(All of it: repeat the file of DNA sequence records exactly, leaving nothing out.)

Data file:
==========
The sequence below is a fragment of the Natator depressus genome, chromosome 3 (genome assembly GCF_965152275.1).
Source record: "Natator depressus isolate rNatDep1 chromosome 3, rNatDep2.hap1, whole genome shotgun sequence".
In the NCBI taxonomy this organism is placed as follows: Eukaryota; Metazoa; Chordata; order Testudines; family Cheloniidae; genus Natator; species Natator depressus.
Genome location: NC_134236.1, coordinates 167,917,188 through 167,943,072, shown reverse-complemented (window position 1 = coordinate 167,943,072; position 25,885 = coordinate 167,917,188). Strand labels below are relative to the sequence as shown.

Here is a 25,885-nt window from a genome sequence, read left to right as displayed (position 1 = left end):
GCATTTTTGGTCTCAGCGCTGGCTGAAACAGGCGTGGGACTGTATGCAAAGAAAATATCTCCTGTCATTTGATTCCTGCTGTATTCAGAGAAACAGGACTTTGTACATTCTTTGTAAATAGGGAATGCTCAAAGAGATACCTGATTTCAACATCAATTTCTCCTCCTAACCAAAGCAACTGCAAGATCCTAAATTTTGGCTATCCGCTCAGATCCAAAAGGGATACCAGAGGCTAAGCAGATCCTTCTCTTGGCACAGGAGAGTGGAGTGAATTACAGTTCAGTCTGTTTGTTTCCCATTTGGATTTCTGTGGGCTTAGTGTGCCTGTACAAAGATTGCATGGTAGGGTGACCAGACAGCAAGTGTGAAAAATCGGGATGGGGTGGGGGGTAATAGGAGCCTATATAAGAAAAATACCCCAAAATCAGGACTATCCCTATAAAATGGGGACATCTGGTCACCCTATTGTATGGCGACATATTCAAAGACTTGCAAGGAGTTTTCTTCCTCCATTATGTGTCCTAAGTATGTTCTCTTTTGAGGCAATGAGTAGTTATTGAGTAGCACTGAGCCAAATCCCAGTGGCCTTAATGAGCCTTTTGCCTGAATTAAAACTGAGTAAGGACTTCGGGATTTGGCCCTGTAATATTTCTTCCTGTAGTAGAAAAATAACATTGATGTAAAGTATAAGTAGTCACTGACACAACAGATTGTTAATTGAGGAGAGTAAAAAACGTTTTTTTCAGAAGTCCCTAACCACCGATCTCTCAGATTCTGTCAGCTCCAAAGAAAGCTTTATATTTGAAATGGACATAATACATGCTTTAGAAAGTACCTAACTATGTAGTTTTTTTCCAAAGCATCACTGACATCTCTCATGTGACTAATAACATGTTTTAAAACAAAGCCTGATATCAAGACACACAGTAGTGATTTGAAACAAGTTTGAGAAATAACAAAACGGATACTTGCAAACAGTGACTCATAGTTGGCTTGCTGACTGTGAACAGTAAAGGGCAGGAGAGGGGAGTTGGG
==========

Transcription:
The sequence below is a fragment of the Natator depressus genome, chromosome 3 (genome assembly GCF_965152275.1).
Source record: "Natator depressus isolate rNatDep1 chromosome 3, rNatDep2.hap1, whole genome shotgun sequence".
In the NCBI taxonomy this organism is placed as follows: Eukaryota; Metazoa; Chordata; order Testudines; family Cheloniidae; genus Natator; species Natator depressus.
Genome location: NC_134236.1, coordinates 167,917,188 through 167,943,072, shown reverse-complemented (window position 1 = coordinate 167,943,072; position 25,885 = coordinate 167,917,188). Strand labels below are relative to the sequence as shown.

Here is a 25,885-nt window from a genome sequence, read left to right as displayed (position 1 = left end):
GCATTTTTGGTCTCAGCGCTGGCTGAAACAGGCGTGGGACTGTATGCAAAGAAAATATCTCCTGTCATTTGATTCCTGCTGTATTCAGAGAAACAGGACTTTGTACATTCTTTGTAAATAGGGAATGCTCAAAGAGATACCTGATTTCAACATCAATTTCTCCTCCTAACCAAAGCAACTGCAAGATCCTAAATTTTGGCTATCCGCTCAGATCCAAAAGGGATACCAGAGGCTAAGCAGATCCTTCTCTTGGCACAGGAGAGTGGAGTGAATTACAGTTCAGTCTGTTTGTTTCCCATTTGGATTTCTGTGGGCTTAGTGTGCCTGTACAAAGATTGCATGGTAGGGTGACCAGACAGCAAGTGTGAAAAATCGGGATGGGGTGGGGGGTAATAGGAGCCTATATAAGAAAAATACCCCAAAATCAGGACTATCCCTATAAAATGGGGACATCTGGTCACCCTATTGTATGGCGACATATTCAAAGACTTGCAAGGAGTTTTCTTCCTCCATTATGTGTCCTAAGTATGTTCTCTTTTGAGGCAATGAGTAGTTATTGAGTAGCACTGAGCCAAATCCCAGTGGCCTTAATGAGCCTTTTGCCTGAATTAAAACTGAGTAAGGACTTCGGGATTTGGCCCTGTAATATTTCTTCCTGTAGTAGAAAAATAACATTGATGTAAAGTATAAGTAGTCACTGACACAACAGATTGTTAATTGAGGAGAGTAAAAAACGTTTTTTTCAGAAGTCCCTAACCACCGATCTCTCAGATTCTGTCAGCTCCAAAGAAAGCTTTATATTTGAAATGGACATAATACATGCTTTAGAAAGTACCTAACTATGTAGTTTTTTTCCAAAGCATCACTGACATCTCTCATGTGACTAATAACATGTTTTAAAACAAAGCCTGATATCAAGACACACAGTAGTGATTTGAAACAAGTTTGAGAAATAACAAAACGGATACTTGCAAACAGTGACTCATAGTTGGCTTGCTGACTGTGAACAGTAAAGGGCAGGAGAGGGGAGTTGGG